Stormwater runoff is one of the most significant, yet unnoticed sources of water pollution.
When it rains, stormwater runs over yards, streets, roads, highways, parking lots, parks, and playgrounds, carrying everything in its path, including debris and pollutants. This water eventually flows into stormdrains, which don't have any type of water treatment and end up in our streams, lakes, and rivers.
It is this very same water that we bathe in, drink, swim and also affect our habitat including animals, ground, and plant life.
Many stormwater contaminants are made up of common items used by most of us such as fertilizers, car oils and greases, yard clippings, soil, and pet wastes. There are simple and not costly changes that you can make in your daily life that can help to prevent stormwater pollution affect in your life and community.
When oil or other fluids are spilled or leak from our cars onto driveways, streets and parking lots, there's a good chance it will be washed into nearby storm drains. These contain toxins that are harmful to fish and birds, aquatic vegetation, wildlife and humans.If you wash your car on the street or driveway, the soap and oily grit picked up by your car will be washed into nearby storm drains and then into our streams, ponds, rivers or reservoirs, without any treatment.
If you apply too many lawn fertilizers or pesticides, especially
before a heavy rain storm, a lot of it may be washed into nearby
storm drains and then our waterways and water bodies without
Once in the water, fertilizers promote growth and decay of algae that use up oxygen, which fish need to survive. Pesticides in stormwater runoff directly affect the health of aquatic organisms and human health if ingested.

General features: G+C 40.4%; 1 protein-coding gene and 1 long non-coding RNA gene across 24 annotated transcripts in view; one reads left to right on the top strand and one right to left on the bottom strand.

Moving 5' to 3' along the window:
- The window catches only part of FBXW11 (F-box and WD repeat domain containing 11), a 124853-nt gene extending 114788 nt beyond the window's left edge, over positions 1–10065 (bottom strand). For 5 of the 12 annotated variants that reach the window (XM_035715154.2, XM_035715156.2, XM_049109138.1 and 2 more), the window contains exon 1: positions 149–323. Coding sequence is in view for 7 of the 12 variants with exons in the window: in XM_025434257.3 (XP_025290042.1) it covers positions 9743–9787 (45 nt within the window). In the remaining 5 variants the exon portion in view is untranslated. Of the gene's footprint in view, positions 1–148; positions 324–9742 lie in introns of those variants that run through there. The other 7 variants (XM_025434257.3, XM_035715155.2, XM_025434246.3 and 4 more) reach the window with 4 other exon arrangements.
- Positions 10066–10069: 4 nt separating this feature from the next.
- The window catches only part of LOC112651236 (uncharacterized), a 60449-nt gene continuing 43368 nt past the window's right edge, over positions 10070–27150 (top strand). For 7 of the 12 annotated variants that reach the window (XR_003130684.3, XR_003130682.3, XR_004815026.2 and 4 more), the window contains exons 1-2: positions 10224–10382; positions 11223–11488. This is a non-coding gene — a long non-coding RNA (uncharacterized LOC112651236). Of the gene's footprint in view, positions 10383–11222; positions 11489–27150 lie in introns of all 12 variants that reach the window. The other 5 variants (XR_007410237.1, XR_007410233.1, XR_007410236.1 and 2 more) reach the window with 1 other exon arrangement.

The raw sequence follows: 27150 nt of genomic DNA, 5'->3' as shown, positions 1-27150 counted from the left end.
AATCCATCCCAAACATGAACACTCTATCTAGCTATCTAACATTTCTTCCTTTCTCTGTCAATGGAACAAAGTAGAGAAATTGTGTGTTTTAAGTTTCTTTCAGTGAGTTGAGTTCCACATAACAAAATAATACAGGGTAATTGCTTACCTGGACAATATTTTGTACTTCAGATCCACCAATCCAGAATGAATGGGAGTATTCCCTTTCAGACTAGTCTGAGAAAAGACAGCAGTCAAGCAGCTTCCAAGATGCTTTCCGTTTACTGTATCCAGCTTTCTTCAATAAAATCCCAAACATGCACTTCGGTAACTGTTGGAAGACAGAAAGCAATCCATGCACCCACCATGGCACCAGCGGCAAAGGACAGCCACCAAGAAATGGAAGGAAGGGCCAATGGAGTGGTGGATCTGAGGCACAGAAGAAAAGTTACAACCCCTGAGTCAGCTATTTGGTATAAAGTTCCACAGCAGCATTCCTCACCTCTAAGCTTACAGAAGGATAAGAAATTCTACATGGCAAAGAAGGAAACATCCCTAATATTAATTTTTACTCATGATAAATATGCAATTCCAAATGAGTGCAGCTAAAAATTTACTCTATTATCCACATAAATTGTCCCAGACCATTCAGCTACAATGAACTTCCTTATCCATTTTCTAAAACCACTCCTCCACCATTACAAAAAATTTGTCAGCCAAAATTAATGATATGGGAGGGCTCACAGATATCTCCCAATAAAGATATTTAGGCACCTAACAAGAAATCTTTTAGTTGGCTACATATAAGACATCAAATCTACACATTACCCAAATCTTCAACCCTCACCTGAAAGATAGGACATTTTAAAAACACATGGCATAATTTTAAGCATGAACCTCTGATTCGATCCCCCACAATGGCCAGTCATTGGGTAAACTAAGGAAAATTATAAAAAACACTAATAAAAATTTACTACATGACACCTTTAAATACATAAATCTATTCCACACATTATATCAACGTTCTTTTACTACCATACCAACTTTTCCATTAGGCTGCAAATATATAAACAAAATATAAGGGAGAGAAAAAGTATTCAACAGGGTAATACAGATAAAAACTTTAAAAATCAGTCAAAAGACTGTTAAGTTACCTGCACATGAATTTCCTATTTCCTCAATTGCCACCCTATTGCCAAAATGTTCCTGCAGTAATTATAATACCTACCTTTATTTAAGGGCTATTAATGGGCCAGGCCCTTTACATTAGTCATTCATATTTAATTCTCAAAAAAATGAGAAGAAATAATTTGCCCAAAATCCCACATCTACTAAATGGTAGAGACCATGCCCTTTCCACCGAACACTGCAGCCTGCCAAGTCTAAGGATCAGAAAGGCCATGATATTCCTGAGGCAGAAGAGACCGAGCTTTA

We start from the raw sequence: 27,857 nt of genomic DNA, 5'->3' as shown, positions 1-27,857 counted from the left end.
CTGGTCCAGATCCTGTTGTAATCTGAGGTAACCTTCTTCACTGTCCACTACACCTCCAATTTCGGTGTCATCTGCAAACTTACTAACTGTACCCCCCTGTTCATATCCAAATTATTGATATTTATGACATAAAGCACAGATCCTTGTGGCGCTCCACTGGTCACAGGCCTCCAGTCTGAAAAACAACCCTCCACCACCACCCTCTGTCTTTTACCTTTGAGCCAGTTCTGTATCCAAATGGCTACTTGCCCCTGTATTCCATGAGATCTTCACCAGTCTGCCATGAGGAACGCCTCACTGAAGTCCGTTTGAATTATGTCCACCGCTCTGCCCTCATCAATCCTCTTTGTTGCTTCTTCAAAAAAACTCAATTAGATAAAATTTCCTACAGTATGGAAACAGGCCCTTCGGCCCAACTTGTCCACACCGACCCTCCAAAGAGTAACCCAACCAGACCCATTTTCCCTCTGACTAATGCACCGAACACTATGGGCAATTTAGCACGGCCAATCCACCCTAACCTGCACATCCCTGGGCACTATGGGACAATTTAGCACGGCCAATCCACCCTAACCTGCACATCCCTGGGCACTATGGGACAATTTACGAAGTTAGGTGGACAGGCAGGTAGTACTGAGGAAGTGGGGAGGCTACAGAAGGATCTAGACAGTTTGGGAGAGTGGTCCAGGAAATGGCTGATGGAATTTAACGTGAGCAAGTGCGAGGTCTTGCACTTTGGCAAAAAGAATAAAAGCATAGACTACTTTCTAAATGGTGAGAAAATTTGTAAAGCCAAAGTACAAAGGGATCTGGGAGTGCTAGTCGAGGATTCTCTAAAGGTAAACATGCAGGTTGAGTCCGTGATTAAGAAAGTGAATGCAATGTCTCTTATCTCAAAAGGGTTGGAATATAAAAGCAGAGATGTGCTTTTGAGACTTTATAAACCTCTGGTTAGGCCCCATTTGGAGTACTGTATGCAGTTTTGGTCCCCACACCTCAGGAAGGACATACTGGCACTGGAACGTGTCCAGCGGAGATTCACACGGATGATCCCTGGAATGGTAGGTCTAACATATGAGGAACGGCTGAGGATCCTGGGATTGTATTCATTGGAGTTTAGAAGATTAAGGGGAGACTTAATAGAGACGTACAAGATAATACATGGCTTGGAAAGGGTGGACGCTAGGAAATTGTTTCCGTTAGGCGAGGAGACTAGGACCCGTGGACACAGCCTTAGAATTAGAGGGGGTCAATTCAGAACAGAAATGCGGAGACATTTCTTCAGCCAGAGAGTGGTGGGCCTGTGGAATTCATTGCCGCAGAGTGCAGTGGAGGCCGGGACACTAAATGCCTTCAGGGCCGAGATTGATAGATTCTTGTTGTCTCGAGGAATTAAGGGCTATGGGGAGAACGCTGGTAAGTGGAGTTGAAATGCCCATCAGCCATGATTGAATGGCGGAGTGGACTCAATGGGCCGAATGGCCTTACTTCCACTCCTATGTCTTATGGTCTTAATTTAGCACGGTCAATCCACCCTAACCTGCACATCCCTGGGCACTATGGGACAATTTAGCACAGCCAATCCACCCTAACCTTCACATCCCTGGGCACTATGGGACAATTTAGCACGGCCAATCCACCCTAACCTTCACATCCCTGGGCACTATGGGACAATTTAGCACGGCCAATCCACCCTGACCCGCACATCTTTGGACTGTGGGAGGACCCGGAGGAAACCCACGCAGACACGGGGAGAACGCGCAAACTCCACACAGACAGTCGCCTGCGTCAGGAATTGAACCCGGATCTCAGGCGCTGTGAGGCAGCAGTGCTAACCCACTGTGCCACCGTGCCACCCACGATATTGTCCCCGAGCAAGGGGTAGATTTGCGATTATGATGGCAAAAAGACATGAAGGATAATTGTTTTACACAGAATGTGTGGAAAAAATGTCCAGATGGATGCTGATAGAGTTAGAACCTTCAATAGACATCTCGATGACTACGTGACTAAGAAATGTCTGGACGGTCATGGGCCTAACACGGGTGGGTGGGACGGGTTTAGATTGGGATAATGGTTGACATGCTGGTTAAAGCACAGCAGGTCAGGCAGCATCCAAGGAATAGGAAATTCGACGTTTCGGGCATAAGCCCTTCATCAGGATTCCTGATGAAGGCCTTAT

Since organic matter contains nutrients, raking autumn leaves or grass clippings into gutters or streets for municipal collection or into the storm-sewer system also adds nutrients and oxygen-demanding substances to stormwater. Also, if a storm drain becomes clogged with debris, the system can become blocked and overflow causing flooding, damaging property. Poorly maintained garden beds or lawns also can be a source of sediment.
Pet waste is a common stormwater pollutant. Runoff contaminated with pet wastes can contain pathogens such as bacteria, parasites, and viruses that are harmful, causing sore throats, intestinal problems, rashes, nausea, and infections. If pet wastes enter water bodies they demand a lot of oxygen as they decompose. This reduces the amount available to fish and plant life, causing them to die.
The wastewater and sewage that drain from inside your house is
treated and cleaned before it enters the ocean, but the storm drains
in the street outside your home flow directly to the ocean, rivers,
and lakes without any treatment. It is therefore very important that
no one be allowed to dump waste of any kind onto street surfaces,
drainage pipes and ditches, or into storm drains, they are only for
By properly disposing of your household waste through your county recycling and household hazardous waste disposal programs you will help to ensure that contaminants from your waste do not contaminate stormwater.
If you live in Broome County click here for more information.
If you live in Tioga County click here for more information.
As your stormwater runoff leaves your property, it collects
pollutants including trash, oil, pesticides, fertilizers, and more.
Those pollutants may then end up in nearby lakes, rivers, and
streams where people swim, fish, play and draw drinking water, or in
local sewer systems where more problems can arise.
A storm drain marker.
Our water is a precious resource. And, clean water involves everyone.
Apply the tips above in your everyday life and keep an eye out for storm water drains throughout our area. Each drain is marked with the medallion you see pictured.
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